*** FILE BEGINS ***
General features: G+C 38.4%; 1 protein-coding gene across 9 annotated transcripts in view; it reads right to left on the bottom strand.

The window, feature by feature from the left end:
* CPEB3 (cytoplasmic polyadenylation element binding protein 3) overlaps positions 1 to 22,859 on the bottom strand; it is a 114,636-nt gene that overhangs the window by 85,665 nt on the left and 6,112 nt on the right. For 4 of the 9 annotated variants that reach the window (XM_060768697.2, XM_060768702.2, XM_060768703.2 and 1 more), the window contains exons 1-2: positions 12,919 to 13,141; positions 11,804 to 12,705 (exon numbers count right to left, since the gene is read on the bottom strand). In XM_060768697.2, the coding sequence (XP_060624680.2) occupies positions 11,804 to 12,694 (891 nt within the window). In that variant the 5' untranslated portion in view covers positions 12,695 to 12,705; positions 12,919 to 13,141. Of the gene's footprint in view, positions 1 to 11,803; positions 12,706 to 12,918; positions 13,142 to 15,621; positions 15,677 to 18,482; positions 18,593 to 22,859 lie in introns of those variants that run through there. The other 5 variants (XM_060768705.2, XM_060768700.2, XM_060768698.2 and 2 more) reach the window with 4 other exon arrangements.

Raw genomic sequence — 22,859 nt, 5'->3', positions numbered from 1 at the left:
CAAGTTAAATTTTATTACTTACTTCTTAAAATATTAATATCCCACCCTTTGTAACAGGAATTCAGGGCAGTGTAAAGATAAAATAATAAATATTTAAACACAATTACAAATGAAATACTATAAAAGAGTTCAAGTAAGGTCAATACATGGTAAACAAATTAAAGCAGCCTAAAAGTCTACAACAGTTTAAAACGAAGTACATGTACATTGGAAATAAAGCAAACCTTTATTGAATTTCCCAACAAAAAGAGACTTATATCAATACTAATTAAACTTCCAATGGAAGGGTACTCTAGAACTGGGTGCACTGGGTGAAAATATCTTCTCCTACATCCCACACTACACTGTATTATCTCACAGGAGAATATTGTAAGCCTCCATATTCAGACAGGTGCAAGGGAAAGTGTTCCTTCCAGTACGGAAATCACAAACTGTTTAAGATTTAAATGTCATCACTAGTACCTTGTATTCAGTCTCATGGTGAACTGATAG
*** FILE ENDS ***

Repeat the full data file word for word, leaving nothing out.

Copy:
General features: G+C 38.4%; 1 protein-coding gene across 9 annotated transcripts in view; it reads right to left on the bottom strand.

The window, feature by feature from the left end:
* CPEB3 (cytoplasmic polyadenylation element binding protein 3) overlaps positions 1 to 22,859 on the bottom strand; it is a 114,636-nt gene that overhangs the window by 85,665 nt on the left and 6,112 nt on the right. For 4 of the 9 annotated variants that reach the window (XM_060768697.2, XM_060768702.2, XM_060768703.2 and 1 more), the window contains exons 1-2: positions 12,919 to 13,141; positions 11,804 to 12,705 (exon numbers count right to left, since the gene is read on the bottom strand). In XM_060768697.2, the coding sequence (XP_060624680.2) occupies positions 11,804 to 12,694 (891 nt within the window). In that variant the 5' untranslated portion in view covers positions 12,695 to 12,705; positions 12,919 to 13,141. Of the gene's footprint in view, positions 1 to 11,803; positions 12,706 to 12,918; positions 13,142 to 15,621; positions 15,677 to 18,482; positions 18,593 to 22,859 lie in introns of those variants that run through there. The other 5 variants (XM_060768705.2, XM_060768700.2, XM_060768698.2 and 2 more) reach the window with 4 other exon arrangements.

Raw genomic sequence — 22,859 nt, 5'->3', positions numbered from 1 at the left:
CAAGTTAAATTTTATTACTTACTTCTTAAAATATTAATATCCCACCCTTTGTAACAGGAATTCAGGGCAGTGTAAAGATAAAATAATAAATATTTAAACACAATTACAAATGAAATACTATAAAAGAGTTCAAGTAAGGTCAATACATGGTAAACAAATTAAAGCAGCCTAAAAGTCTACAACAGTTTAAAACGAAGTACATGTACATTGGAAATAAAGCAAACCTTTATTGAATTTCCCAACAAAAAGAGACTTATATCAATACTAATTAAACTTCCAATGGAAGGGTACTCTAGAACTGGGTGCACTGGGTGAAAATATCTTCTCCTACATCCCACACTACACTGTATTATCTCACAGGAGAATATTGTAAGCCTCCATATTCAGACAGGTGCAAGGGAAAGTGTTCCTTCCAGTACGGAAATCACAAACTGTTTAAGATTTAAATGTCATCACTAGTACCTTGTATTCAGTCTCATGGTGAACTGATAG